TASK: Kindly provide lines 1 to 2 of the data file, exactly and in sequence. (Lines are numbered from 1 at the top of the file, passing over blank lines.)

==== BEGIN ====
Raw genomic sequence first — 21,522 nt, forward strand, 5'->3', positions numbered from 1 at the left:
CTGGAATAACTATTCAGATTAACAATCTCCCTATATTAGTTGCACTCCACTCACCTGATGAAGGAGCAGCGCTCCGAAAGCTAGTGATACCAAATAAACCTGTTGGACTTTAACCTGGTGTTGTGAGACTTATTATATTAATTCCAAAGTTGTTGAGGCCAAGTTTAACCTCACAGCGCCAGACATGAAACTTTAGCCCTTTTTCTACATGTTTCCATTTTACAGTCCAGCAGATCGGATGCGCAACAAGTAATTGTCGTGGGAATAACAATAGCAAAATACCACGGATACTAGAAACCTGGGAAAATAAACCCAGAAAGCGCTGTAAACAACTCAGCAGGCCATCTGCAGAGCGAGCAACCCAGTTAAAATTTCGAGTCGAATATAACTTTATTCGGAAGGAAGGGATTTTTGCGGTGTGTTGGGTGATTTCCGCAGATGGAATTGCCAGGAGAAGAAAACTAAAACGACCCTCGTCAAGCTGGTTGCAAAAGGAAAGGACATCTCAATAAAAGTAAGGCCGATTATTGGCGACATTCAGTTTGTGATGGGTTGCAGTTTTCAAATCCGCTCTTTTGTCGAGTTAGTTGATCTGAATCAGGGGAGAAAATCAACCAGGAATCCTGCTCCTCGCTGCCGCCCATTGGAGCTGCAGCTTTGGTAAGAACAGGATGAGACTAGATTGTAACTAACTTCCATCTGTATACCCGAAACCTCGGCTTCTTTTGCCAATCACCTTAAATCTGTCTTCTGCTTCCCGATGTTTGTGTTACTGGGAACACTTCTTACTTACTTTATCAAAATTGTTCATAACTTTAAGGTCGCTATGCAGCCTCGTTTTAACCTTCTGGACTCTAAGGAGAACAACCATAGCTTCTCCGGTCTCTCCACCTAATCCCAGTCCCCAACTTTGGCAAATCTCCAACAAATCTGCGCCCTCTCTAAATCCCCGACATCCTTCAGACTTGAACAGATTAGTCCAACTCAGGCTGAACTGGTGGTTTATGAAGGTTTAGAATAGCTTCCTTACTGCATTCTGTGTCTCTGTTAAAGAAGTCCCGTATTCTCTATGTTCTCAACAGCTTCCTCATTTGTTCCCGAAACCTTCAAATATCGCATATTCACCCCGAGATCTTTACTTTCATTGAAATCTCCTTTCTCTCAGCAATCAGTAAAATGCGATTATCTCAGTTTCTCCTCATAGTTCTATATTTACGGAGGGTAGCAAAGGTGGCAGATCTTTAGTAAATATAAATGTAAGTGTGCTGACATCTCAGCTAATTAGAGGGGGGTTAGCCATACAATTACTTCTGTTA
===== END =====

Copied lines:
Raw genomic sequence first — 21,522 nt, forward strand, 5'->3', positions numbered from 1 at the left:
CTGGAATAACTATTCAGATTAACAATCTCCCTATATTAGTTGCACTCCACTCACCTGATGAAGGAGCAGCGCTCCGAAAGCTAGTGATACCAAATAAACCTGTTGGACTTTAACCTGGTGTTGTGAGACTTATTATATTAATTCCAAAGTTGTTGAGGCCAAGTTTAACCTCACAGCGCCAGACATGAAACTTTAGCCCTTTTTCTACATGTTTCCATTTTACAGTCCAGCAGATCGGATGCGCAACAAGTAATTGTCGTGGGAATAACAATAGCAAAATACCACGGATACTAGAAACCTGGGAAAATAAACCCAGAAAGCGCTGTAAACAACTCAGCAGGCCATCTGCAGAGCGAGCAACCCAGTTAAAATTTCGAGTCGAATATAACTTTATTCGGAAGGAAGGGATTTTTGCGGTGTGTTGGGTGATTTCCGCAGATGGAATTGCCAGGAGAAGAAAACTAAAACGACCCTCGTCAAGCTGGTTGCAAAAGGAAAGGACATCTCAATAAAAGTAAGGCCGATTATTGGCGACATTCAGTTTGTGATGGGTTGCAGTTTTCAAATCCGCTCTTTTGTCGAGTTAGTTGATCTGAATCAGGGGAGAAAATCAACCAGGAATCCTGCTCCTCGCTGCCGCCCATTGGAGCTGCAGCTTTGGTAAGAACAGGATGAGACTAGATTGTAACTAACTTCCATCTGTATACCCGAAACCTCGGCTTCTTTTGCCAATCACCTTAAATCTGTCTTCTGCTTCCCGATGTTTGTGTTACTGGGAACACTTCTTACTTACTTTATCAAAATTGTTCATAACTTTAAGGTCGCTATGCAGCCTCGTTTTAACCTTCTGGACTCTAAGGAGAACAACCATAGCTTCTCCGGTCTCTCCACCTAATCCCAGTCCCCAACTTTGGCAAATCTCCAACAAATCTGCGCCCTCTCTAAATCCCCGACATCCTTCAGACTTGAACAGATTAGTCCAACTCAGGCTGAACTGGTGGTTTATGAAGGTTTAGAATAGCTTCCTTACTGCATTCTGTGTCTCTGTTAAAGAAGTCCCGTATTCTCTATGTTCTCAACAGCTTCCTCATTTGTTCCCGAAACCTTCAAATATCGCATATTCACCCCGAGATCTTTACTTTCATTGAAATCTCCTTTCTCTCAGCAATCAGTAAAATGCGATTATCTCAGTTTCTCCTCATAGTTCTATATTTACGGAGGGTAGCAAAGGTGGCAGATCTTTAGTAAATATAAATGTAAGTGTGCTGACATCTCAGCTAATTAGAGGGGGGTTAGCCATACAATTACTTCTGTTA